The primary driving force behind the European Commission's agenda is the belief that by 2020, 90% of Europe's jobs will require some level of digital skills; skills today's students are lacking. The commission says half of the students in Europe's schools currently do not get sufficient ICT education, if any at all. The new initiative aims to change that by providing both instruction and equipment.

A companion initiative known as Startup Europe has already begun to transform the way Europe's businesses look at education. An offshoot of that initiative is the Start-Up Manifesto, a collection of suggestions intended to make Europe a place of constant innovation. Company CEOs and technology experts alike, to the tune of 3,334 individuals, have signed up to the manifesto.

If the power to prepare Europe's students to work in the digital world rests in education and business initiatives like Opening Up Education and Startup Europe, we would expect to see measurable results from them in the near future. In the absence of those results, Europe will need to re-think its views on education.

It may turn out that these initiatives are just what are needed for a smarter, better educated and more productive Europe. However, if they're not, we must be willing to immediately set them aside in favour of other strategies already proven to work. It is important that Europe does not allow idealism and politics to cloud reality. To do so would be a disservice to our children and all of Europe.

Friday, 20 September 2013

MeyGen Given Consent for Scottish Tidal Project

Mey Gen Ltd, a joint venture established between Morgan Stanley, GDF SUEZ, and Atlantis Resources Corporation, has reached an important milestone in its drive to create a commercially viable tidal energy array. The milestone comes by way of consent from Marine Scotland to pursue the project. Though this is just the starting point, gaining regulatory approval is one of the biggest hurdles any company has to overcome when projects potentially threaten the environment.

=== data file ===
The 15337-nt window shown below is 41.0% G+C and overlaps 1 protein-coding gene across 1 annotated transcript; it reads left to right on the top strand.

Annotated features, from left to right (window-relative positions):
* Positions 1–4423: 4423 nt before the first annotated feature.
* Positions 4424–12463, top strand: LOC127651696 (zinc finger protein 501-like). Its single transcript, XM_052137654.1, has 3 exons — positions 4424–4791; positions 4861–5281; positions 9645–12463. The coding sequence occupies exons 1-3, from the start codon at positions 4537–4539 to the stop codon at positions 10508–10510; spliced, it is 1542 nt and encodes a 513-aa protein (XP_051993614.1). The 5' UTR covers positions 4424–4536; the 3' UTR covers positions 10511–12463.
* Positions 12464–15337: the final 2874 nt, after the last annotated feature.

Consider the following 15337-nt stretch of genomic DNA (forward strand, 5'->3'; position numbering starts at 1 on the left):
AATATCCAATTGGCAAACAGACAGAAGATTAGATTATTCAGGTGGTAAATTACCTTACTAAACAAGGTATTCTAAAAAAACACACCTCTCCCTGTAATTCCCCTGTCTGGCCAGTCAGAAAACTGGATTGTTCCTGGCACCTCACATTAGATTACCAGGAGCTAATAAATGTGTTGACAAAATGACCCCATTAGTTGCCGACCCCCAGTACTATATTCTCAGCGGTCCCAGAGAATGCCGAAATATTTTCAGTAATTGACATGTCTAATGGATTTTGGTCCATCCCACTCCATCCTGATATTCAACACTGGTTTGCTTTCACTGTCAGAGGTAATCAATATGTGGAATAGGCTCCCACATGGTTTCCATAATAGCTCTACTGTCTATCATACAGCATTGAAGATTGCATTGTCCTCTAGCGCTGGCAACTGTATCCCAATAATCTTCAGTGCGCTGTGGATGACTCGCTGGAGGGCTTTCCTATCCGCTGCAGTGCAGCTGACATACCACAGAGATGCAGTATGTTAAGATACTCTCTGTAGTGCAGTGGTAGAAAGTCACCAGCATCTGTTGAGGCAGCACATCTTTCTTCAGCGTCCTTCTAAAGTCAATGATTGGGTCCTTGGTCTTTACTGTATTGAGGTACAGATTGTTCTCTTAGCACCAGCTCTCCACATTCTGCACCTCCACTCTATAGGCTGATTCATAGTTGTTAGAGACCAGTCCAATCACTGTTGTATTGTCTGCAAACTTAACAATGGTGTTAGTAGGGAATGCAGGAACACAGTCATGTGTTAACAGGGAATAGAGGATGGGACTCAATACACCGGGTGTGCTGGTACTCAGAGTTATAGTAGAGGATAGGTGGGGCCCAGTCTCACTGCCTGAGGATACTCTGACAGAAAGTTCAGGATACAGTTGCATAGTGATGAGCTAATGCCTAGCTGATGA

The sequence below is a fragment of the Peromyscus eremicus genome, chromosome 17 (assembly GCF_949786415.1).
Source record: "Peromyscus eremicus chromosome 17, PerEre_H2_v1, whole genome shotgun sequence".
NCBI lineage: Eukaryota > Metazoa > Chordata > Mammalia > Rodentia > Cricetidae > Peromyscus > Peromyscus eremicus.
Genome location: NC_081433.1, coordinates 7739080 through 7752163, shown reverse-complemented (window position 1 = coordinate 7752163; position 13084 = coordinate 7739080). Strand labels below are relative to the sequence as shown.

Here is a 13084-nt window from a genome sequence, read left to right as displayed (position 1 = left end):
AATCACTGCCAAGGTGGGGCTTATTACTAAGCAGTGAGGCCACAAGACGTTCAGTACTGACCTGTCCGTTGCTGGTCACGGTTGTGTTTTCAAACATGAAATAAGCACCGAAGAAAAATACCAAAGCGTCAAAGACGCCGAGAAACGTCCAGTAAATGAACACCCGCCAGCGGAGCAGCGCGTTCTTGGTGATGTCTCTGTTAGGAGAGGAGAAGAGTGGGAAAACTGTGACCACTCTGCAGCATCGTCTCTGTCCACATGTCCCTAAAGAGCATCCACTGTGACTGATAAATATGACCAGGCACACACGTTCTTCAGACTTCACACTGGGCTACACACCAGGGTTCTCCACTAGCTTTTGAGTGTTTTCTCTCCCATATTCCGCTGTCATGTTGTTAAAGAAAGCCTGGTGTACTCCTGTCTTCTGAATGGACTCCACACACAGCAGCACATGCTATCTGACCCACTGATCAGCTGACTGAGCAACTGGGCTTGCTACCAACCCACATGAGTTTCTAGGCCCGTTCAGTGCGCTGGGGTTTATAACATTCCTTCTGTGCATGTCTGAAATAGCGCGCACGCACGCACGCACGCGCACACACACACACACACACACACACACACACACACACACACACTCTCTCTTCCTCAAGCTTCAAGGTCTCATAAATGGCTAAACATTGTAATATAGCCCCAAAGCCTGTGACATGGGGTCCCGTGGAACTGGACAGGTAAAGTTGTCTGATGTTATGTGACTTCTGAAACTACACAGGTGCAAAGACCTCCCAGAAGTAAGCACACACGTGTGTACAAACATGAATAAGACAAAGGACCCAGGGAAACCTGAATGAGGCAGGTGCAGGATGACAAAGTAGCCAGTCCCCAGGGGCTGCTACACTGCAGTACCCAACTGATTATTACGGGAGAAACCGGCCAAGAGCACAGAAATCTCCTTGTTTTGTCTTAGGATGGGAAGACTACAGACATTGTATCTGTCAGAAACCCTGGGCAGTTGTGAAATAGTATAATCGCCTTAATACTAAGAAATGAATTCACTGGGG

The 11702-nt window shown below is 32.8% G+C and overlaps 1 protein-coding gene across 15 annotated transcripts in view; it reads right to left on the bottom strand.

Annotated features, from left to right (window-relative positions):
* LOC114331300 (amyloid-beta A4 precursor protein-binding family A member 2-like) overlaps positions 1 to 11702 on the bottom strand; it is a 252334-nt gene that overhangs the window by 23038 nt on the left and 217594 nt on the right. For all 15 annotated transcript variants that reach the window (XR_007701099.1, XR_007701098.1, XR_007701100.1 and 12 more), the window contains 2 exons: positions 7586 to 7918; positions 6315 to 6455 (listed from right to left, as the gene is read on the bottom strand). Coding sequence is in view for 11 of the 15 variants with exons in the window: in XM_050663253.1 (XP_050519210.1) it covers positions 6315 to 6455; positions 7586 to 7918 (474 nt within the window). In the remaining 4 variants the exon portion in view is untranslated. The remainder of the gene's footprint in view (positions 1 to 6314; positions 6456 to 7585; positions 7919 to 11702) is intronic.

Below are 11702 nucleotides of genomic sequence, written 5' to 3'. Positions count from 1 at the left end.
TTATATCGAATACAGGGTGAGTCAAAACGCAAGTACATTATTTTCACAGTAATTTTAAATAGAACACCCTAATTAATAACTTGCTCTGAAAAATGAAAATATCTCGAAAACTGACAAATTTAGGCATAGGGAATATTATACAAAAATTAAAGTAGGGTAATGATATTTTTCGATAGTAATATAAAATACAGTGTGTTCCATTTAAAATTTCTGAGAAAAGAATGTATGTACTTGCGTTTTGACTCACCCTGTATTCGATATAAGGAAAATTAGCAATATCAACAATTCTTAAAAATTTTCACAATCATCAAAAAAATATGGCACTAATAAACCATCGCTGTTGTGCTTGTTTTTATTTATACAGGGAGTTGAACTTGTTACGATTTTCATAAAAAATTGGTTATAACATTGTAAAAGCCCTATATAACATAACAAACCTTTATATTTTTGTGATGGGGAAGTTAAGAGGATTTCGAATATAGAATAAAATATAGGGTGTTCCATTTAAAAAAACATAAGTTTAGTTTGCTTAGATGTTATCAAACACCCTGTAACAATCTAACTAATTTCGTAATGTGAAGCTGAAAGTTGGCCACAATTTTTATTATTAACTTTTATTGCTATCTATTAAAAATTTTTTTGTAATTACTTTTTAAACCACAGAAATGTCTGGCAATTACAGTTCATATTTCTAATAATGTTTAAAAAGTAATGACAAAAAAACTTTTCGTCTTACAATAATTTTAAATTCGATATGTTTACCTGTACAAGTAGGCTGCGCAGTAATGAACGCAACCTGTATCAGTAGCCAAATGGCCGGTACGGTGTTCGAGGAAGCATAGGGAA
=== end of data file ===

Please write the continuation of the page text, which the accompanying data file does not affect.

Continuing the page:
According to sources, MeyGen will build an initial array of up to six turbines in the Inner Sound of the Pentland Firth. Pentland Firth divides the Orkney Islands from Caithness off Scotland's northern coast. The site was chosen because it is one of Europe's greatest tidal resources. The company believes a demonstration of success here will open the door for future tidal energy projects.

News reports claim the new project is the largest of its kind to be approved in Europe. Although the initial build calls for an 86 MW generating capacity, it has been suggested the project could eventually grow to nearly 400 MW. That's a significant amount of energy that is both efficient and sustainable.

According to MeyGen officials, getting consent for the project was the culmination of more than four years of work. The company poured time, money, and resources into environmental studies, consulting with stakeholders, and networking with the local communities likely to be impacted by the project. The overall effort was successful in easing concerns of potential environmental harm.

One of the reasons approval took so long is the fact that the area is a very important one for local wildlife. Harming the habitats of both marine life and mammals could have a devastating impact on the region's unique ecosystem.

Tidal Energy for the Future

Until recently, tidal energy was considered unviable for commercial purposes due to its high cost of production. What's more, there are a limited number of regions around the world with the right tidal conditions to make energy production worthwhile. Advances in technology have changed that.

The new turbine arrays proposed by MeyGen take advantage of the latest technology to improve efficiency, increase production and drive down costs. Assuming the project succeeds as intended, it is a potential game-changer in the arena of sustainable energy.